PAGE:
Classes are in full swing! The snow is starting to melt, the libraries are bustling, and everyone is looking forward to spring. Over the past month, my life has been filled with some of the most amazing growing experiences, and I can’t wait to share them with you! Here’s a quick glance at the courses I am taking this semester:
First and foremost, shopping period was much more fun the second time around! In my post titled, “Welcome Home to Yale,” I started out with a crazy multi-colored schedule that worked out perfectly. I decided to take 5 credits (most Yalies take somewhere between 4 and 5 each semester) and I couldn’t be happier. One of my best decisions was taking a course called Introduction to Psychology, which happens to be taught by my college master, Master Chun. He is a superb teacher, an expert in the cognitive neuroscience field, and the best master at Yale (okay, maybe I am a bit biased). A few weeks ago, he brought his adorable dog, Pablo, into class for a lecture on Pavlovian conditioning. The lecture was absolutely phenomenal, and he was quoted in the Yale Daily News the following day for stating, “I know this is really corny, but you’re gonna remember that someone brought a dog to class, if you remember nothing else.” Even though the class is a large lecture, Master Chun has the uncanny ability to make it feel like a small classroom setting.
Intro to Psych is the best. I am especially happy that I am taking it Credit/D/Fail. What’s that? All Yalies have the option to take any class for a grade, or simply for a “credit.” Basically, you have the opportunity to take four classes during your time here at Yale simply for credit so that you don’t have to worry about the grade. One of the best aspects of the Credit/D system is that Yalies can always change that course from simply a “credit” into a letter grade after midterms are over.
Beyond Introduction to Psychology, I am also taking Cell Biology, a sophomore-level elective offered by the MCDB (Molecular, Cellular, and Developmental Biology) department. Cell Biology is an incredibly demanding course, but it is taught by three amazing professors who are experts in their fields: Thomas Pollard, Craig Crews, and Valerie Horsley. Professor Pollard even wrote our textbook!
I am also taking a basic Spanish course that meets Monday through Friday at 10:30AM. It’s a lot of fun because there are only 16 students in the class and we have an incredibly enthusiastic professor. In addition, I was recently accepted into Spanish immersion program for this coming summer in Quito, Ecuador where I will live with a host family and have the opportunity to explore Spanish in an entirely new environment. Stay tuned for much more to come on this topic.
My last two courses are not to be overlooked! The first is Perspectives on Science and Engineering, which is a year-long course that introduces a class of about 60 freshmen to amazing Yale professors who are doing groundbreaking research in their fields. We meet once a week and alternate between lectures (from professors) and discussion sections, which are groups of about 9 or 10 students with two professors. For each section, there is a student presenter who prepares a discussion about the research and its broader implications. It is really exciting to lead the discussion for our peers and in front of the professors who are there to support us every step of the way.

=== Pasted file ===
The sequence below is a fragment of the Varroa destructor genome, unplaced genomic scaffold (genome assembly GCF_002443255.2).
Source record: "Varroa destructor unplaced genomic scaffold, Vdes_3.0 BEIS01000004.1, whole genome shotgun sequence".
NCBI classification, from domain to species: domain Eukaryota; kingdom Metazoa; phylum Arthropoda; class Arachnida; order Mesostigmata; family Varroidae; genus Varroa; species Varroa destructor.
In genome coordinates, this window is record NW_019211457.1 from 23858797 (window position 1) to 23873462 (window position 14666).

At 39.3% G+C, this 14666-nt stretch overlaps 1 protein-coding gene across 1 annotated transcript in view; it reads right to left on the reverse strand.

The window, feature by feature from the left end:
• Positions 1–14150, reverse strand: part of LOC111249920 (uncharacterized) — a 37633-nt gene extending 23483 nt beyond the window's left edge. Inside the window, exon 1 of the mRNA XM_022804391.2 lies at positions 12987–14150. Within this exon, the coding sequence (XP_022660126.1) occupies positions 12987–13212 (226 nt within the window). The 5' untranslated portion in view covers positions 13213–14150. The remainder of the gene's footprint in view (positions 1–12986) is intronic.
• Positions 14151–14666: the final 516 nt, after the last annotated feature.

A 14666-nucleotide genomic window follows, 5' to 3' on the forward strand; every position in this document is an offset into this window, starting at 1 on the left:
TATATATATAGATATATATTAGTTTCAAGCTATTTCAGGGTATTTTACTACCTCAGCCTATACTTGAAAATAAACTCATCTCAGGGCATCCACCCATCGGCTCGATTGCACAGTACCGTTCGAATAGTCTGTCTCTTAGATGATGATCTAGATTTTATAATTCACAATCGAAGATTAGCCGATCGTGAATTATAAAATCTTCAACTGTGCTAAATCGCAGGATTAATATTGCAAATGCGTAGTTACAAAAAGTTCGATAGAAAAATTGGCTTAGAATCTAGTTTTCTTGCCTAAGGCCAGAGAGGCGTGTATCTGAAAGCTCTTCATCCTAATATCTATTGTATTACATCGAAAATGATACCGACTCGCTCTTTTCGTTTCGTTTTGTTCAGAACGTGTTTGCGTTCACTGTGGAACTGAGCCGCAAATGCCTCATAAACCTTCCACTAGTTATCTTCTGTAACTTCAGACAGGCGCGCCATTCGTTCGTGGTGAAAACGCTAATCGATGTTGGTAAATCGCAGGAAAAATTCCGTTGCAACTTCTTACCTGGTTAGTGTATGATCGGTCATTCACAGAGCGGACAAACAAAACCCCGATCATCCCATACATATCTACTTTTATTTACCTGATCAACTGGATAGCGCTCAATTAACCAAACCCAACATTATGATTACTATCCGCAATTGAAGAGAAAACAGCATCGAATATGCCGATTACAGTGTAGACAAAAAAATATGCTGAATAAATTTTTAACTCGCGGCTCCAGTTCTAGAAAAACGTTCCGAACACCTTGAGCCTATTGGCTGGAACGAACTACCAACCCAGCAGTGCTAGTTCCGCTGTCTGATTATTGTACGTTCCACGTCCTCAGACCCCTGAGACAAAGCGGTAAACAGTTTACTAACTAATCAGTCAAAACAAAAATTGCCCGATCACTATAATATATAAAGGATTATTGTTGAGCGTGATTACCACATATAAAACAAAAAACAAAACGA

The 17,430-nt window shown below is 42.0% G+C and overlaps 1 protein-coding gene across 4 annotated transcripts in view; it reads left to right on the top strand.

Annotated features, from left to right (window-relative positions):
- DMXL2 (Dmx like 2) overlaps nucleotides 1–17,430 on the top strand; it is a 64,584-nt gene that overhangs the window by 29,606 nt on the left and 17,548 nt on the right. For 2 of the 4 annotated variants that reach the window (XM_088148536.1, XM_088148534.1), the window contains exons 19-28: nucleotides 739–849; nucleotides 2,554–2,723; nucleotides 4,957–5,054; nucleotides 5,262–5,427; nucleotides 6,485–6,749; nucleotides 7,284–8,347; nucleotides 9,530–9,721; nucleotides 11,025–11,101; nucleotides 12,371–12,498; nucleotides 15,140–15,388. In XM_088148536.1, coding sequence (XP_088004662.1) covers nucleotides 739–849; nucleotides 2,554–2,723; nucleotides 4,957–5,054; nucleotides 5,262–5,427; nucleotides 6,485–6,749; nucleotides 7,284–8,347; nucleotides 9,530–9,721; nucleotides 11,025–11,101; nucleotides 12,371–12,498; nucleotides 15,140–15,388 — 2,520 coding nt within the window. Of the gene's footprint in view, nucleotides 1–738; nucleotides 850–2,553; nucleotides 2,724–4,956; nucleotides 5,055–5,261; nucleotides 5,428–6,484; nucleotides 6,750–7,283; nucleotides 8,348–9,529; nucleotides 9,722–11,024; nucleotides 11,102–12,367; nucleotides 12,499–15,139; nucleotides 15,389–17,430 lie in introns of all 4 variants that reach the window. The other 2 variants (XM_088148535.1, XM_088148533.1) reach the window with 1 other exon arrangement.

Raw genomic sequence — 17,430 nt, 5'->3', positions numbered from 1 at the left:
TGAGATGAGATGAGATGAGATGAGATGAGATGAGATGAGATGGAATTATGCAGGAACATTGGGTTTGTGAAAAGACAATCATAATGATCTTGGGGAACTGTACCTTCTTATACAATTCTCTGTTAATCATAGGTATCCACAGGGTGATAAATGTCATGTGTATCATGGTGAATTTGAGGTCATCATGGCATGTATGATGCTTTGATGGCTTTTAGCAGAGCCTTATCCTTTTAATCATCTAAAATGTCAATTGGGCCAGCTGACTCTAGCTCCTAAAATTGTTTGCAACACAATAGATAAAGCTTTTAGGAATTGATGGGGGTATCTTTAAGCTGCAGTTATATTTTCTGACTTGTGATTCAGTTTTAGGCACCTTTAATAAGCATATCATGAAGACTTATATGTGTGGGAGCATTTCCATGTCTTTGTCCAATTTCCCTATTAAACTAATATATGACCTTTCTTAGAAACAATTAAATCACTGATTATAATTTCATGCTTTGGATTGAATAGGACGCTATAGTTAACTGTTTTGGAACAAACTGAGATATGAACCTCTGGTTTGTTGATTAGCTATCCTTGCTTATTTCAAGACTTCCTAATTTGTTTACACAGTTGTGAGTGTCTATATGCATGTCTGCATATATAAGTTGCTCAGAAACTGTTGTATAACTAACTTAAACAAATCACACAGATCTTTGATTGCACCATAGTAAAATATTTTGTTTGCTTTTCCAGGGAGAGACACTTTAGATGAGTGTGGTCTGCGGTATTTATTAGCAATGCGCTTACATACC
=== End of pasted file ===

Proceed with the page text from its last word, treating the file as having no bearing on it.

Upon completion of the course, every single student receives a summer stipend of about $4,200 to take on an original research project with a Yale professor, either in New Haven or at a laboratory internationally. For example, I have a friend who is interested in Astronomy and Astrophysics, and is planning on spending the summer in Chile at the Cerro Tololo Inter-American Observatory! Last semester, we had lectures and discussions about everything from lung tissue engineering to neutrino physics, riboswitches to Arctic climate change, and the function of actin to deep space black holes.
My last course is a freshman seminar called “Narrations of Native America,” which is offered by the American Studies department. I am one of two students in the class! Coming from a huge high school in New York, I was cautious about taking such a small class. However, I took a 10-person English seminar last semester and loved it! This particular seminar is incredibly interesting because we are analyzing Native history and culture through literature, both fiction and non-fiction. There is no textbook, but we read plenty of novels, critiques, and short stories that relate to American Indian life and culture. We also take class “field trips” to the Beinecke Rare Book and Manuscript Library and the Peabody Museum here at Yale. The course is absolutely intriguing, and I have never had so much personalized attention in my life!
I hope you’ve enjoyed this glimpse into all of my classes this semester! Feel free to post a comment if you have any questions or want to learn more. And stay tuned for some future posts about everything going on outside of the classroom here at Yale!